The Public Sediment team (which includes Variable Projects director Adam Marcus and his colleagues from the Architectural Ecologies Lab) has won a 2018 AIA California Merit Award in the Urban Design category, for the Unlock Alameda Creek proposal. The project was developed within the framework of the Resilient By Design Bay Area Challenge, a year-long research and design initiative exploring new design approaches to sea level rise and climate change.
The team’s proposal is based on the premise that sea level rise adaptation must happen upstream. Low sediment supply and bayland drowning represents a slow but devastating scale of loss that threatens ecosystems, recreational landscapes, and places hundreds of thousands of residents and the region’s critical drinking water, energy, and transportation systems at risk. To creatively adapt to this challenge, the team has focused on bringing back sediment to the Bay. Marcus and the team at the Architectural Ecologies Lab led the development of a central component of the proposal, the Living Levee. The Living Levee is a multibenefit strategy for revetment design that integrates ecological principles within an interlocking concrete module that helps limit erosion and support the surrounding ecosystem.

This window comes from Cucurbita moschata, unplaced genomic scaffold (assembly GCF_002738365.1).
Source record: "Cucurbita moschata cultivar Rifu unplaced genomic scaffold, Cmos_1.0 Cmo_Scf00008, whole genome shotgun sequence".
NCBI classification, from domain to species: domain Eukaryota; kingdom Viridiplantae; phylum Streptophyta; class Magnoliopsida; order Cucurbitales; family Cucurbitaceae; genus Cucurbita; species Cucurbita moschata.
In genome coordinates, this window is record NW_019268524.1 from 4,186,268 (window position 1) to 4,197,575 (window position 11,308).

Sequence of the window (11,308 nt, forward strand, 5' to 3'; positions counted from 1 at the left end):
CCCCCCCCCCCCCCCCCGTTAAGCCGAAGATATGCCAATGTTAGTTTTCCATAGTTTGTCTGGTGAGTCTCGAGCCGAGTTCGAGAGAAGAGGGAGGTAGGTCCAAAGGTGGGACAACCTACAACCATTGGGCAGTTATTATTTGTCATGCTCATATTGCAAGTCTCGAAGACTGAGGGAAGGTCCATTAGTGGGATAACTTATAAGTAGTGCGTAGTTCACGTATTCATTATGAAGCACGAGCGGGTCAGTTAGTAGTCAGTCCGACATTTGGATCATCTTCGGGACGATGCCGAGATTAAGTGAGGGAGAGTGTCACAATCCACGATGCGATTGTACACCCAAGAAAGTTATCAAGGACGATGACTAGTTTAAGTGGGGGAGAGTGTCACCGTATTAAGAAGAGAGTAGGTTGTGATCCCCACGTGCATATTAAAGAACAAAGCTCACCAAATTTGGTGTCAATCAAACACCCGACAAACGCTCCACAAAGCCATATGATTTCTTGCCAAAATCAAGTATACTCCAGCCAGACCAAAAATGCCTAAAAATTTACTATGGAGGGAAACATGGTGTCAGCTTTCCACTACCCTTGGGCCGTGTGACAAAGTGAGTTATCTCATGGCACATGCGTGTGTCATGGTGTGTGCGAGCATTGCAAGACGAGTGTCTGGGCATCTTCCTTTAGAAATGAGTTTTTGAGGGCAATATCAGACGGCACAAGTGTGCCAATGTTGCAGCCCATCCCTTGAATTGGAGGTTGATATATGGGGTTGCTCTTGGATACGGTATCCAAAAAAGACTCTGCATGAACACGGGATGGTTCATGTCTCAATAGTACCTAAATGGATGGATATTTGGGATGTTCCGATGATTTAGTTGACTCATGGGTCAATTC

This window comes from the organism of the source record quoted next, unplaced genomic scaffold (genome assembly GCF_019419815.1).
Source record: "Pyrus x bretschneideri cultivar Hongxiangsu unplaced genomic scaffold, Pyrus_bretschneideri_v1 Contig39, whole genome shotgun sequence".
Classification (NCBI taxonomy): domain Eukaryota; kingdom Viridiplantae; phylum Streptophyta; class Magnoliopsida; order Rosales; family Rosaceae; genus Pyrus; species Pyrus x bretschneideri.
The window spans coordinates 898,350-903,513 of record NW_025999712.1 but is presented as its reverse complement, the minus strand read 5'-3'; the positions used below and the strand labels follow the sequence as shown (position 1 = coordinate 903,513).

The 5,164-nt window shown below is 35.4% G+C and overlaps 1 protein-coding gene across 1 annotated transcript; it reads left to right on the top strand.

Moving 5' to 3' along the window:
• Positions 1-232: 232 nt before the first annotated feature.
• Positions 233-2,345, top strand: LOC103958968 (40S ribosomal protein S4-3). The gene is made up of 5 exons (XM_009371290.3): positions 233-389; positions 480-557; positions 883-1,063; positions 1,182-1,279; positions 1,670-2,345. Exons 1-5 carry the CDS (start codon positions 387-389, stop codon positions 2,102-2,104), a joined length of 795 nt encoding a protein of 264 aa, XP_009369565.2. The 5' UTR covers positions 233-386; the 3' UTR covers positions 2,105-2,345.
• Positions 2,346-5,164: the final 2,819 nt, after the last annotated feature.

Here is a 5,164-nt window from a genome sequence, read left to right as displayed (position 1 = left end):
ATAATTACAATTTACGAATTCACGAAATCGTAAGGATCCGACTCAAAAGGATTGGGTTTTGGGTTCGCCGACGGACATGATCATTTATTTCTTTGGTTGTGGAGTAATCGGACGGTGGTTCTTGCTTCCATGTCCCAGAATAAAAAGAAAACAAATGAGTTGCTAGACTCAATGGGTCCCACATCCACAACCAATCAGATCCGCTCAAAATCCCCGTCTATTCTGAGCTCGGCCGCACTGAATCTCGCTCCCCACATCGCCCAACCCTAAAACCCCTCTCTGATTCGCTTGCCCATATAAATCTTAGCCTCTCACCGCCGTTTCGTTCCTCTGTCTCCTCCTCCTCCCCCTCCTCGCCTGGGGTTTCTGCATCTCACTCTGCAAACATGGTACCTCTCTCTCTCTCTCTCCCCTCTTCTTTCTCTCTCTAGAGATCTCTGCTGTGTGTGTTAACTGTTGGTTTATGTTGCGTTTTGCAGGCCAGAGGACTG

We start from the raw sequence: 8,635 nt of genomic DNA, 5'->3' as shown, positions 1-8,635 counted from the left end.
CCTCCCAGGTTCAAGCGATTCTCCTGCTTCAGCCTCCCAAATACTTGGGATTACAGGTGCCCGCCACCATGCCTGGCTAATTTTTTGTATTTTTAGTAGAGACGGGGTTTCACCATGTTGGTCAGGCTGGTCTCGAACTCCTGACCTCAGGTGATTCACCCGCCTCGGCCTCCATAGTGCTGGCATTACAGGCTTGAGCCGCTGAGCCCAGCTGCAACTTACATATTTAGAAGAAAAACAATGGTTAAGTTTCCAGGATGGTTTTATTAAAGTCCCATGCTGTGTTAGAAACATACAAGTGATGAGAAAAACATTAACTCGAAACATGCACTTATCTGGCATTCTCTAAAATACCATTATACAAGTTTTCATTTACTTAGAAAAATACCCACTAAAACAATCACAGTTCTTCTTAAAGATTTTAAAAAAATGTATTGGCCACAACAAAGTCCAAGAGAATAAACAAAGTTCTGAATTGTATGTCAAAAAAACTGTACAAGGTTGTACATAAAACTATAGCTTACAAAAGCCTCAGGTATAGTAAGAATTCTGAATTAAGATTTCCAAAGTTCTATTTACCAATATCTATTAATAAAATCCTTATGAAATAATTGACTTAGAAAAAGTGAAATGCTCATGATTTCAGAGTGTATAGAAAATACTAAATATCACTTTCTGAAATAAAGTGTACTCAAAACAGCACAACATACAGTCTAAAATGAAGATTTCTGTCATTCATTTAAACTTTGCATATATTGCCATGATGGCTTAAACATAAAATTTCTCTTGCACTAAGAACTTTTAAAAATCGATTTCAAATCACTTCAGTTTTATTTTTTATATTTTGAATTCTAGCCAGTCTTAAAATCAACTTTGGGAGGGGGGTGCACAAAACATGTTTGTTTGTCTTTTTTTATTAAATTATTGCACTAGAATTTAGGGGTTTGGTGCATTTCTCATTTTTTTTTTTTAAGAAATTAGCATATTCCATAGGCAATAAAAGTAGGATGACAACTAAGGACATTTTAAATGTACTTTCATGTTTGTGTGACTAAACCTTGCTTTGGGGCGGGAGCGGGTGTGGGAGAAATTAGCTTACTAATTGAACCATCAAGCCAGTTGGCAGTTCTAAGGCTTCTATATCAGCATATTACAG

The jury for this year's Urban Design awards included Duane Border, ASLA; Frank Fuller, FAIA of Urban Field; and Gwynne Pugh, FAIA. The jury remarked that the winning projects represent “a great example of green infrastructure” and are “ingenious solutions to unique and complex conditions.”
The Public Sediment team is led by SCAPE Landscape Architecture and includes Arcadis, The Dredge Research Collaborative, TS Studio, UC Davis Department of Human Ecology and Design, Cy Keener, and Architectural Ecologies Lab. See this link for more info on the project.